Nonmotorized access laws were instituted to limit trail access for gas-powered motorcycles, quads/four-wheelers, and other off-road vehicles that are noisy and damage trails. Other levels of access exist for such human-powered activities as hiking, trail running, mountain biking, and, in some regions, horses. These distinctions were clear and well-defined for years, until the recent introduction of a class of mountain bike that seems to blur the lines. That new segment is electric mountain bikes, or eMTBs. Such bikes have an electric-assist motor, but one that is activated only under human power, not like a throttle on a traditional motorized vehicle. Now the question is, Should this new segment of mountain bikes be allowed on mountain bike trails or limited to motorized access trails. Well, who is actually asking the question, and where does the problem arise?

Traditional mountain bikers are fighting with eMTB riders about trail access and the definition of a motorized vehicle. Hikers, trail runners, and horse lovers are watching what is essentially a spat between step-siblings. This division is just what other groups could exploit and say, “These two groups that have more in common than not can't agree on their own bikes, so until they figure it out, why even allow them on the trails?” Such results would hurt access for all MTB riders.

In doing research and talking to dozens of people over the past two years both in person and on-line, the question of eMTB access is not really even coming from hikers and equestrians; it's coming from traditional mountain bikers -- the segment that would actually increase and gain strength by including pedal-assist bikes in their numbers. I have been following the discussion on this site along with many others since I tried my first eMTB. I immediately saw pushback from traditional mountain bikers saying that eMTBs are not allowed on the trails; some even claimed possessively that “they built” the trails, so eMTB riders need to build their own. Most of this resentment has been online, not what I hear when talking to people out on the trails. For the past two years, 90% of my riding has been using my regular mountain bike, and the other 10% has been testing e-bikes to review. If I saw an eMTB, I would stop and ask about their experiences with hikers, horseback riders, and other mountain bikers. The replies I received were pretty interesting and somewhat consistent: the vast majority of negative replies were from other mountain bikers, not hikers, runners, and riders, who view an e-bike as just another bike.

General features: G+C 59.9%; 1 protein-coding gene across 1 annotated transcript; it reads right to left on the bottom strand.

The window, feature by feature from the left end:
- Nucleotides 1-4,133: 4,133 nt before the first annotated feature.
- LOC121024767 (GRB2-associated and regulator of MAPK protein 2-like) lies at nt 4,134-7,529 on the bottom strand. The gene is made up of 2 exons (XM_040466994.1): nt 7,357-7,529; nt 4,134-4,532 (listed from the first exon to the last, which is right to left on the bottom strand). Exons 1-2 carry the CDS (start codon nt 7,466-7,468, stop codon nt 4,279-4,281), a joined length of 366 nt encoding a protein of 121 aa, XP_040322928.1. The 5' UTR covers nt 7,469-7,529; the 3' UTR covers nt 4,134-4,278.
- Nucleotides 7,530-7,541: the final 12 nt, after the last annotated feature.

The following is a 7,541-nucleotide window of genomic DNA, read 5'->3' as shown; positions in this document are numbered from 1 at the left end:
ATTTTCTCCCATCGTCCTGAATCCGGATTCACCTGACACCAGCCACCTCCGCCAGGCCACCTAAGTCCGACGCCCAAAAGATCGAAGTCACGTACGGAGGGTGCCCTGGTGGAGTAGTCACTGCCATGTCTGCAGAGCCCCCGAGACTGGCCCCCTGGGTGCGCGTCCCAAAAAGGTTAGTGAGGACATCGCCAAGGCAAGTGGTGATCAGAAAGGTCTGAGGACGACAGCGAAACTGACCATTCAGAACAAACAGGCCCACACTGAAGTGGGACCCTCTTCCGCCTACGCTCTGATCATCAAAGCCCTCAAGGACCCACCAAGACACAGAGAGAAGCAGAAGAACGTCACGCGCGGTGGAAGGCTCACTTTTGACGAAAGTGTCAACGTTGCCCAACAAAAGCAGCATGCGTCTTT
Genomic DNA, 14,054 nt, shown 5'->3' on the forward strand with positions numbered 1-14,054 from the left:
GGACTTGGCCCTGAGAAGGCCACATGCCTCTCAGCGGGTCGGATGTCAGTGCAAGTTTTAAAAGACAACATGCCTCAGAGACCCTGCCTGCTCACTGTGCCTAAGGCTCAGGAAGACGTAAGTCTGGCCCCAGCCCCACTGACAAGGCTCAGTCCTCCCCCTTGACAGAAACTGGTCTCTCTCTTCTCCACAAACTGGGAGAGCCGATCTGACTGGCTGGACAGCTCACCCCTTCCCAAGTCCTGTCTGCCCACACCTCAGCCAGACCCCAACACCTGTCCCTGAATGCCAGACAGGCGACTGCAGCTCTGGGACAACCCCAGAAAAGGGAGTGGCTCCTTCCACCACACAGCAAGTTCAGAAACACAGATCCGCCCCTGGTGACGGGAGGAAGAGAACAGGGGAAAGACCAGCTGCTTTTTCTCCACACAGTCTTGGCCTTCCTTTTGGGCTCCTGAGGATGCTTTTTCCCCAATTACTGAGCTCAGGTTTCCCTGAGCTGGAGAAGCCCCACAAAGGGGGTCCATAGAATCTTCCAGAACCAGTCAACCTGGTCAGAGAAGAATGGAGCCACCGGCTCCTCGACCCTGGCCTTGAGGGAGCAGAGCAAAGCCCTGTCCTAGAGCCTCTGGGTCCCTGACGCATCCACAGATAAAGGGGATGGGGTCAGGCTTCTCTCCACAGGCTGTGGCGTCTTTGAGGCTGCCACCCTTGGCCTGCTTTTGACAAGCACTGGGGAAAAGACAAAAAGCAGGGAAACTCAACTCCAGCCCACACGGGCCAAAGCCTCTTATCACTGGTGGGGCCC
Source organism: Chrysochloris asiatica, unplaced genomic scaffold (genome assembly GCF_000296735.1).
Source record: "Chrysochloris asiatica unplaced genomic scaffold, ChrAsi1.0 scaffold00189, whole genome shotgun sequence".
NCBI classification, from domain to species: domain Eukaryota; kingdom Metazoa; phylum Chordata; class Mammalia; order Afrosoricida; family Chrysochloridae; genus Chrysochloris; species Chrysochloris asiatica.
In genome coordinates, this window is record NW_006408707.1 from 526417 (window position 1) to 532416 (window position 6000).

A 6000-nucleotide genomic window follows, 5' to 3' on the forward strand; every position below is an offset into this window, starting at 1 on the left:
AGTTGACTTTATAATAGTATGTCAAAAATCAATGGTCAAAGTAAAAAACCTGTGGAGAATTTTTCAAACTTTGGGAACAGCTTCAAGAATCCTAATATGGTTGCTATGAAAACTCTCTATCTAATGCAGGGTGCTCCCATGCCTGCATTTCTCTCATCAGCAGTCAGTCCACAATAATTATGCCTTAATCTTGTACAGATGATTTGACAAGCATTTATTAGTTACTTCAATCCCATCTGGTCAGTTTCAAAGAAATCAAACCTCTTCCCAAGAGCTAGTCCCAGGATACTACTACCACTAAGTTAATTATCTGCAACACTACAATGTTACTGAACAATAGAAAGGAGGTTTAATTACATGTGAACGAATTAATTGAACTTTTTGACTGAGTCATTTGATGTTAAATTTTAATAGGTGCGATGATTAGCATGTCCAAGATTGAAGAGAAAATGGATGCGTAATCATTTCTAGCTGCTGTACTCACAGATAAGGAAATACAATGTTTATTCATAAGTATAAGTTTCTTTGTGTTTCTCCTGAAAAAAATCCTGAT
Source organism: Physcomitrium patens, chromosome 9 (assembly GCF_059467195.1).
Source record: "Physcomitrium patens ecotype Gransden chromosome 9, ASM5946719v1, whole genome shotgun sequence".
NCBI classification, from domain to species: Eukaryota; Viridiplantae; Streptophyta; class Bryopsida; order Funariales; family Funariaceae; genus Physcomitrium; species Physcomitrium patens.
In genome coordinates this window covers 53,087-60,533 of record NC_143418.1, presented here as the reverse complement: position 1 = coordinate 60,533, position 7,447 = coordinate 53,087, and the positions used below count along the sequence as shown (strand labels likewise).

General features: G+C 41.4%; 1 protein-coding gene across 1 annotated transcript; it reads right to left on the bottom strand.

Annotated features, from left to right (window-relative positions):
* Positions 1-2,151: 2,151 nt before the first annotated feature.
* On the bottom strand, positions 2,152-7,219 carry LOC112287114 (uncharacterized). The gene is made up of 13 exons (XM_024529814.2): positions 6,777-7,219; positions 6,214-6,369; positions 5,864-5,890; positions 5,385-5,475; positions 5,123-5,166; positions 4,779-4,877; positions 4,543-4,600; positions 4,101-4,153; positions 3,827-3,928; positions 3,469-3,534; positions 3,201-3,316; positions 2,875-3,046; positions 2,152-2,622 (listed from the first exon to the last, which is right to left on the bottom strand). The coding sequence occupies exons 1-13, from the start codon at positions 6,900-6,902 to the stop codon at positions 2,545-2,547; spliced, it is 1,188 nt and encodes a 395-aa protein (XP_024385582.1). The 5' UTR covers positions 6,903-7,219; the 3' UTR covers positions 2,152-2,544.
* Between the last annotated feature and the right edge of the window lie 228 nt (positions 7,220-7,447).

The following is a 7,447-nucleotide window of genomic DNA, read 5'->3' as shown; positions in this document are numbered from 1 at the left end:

This is where I believe that traditional mountain bikers need to take advantage of the strength in numbers and accept that eMTBs are here to stay. Adding more bikes and more support will make things better for all mountain bikers. We should be united, not divided into subsegments. As I mentioned earlier, when talking to eMTB riders, almost every one of them was a long-time mountain biker; many had shed their own sweat and blood (and/or money) in order to build to the trails that they were riding. All understood trail etiquette, and unless you noticed the oversized down tube or bulbous bottom bracket, you would never know their bikes had a motor. Electric MTBs are mountain bikes, and no matter why people ride them, their goals are the same as those who prefer a traditional drivetrain.

Here are the idealistic notions that some traditional mountain bikers are holding to:
  • E-bikes are cheating. This isn’t a race, unless we are actually talking about a race. Seriously, who are they cheating? If someone uses a vehicle shuttle to a peak for a downhill or even to access a trailhead, couldn't that also be considered cheating?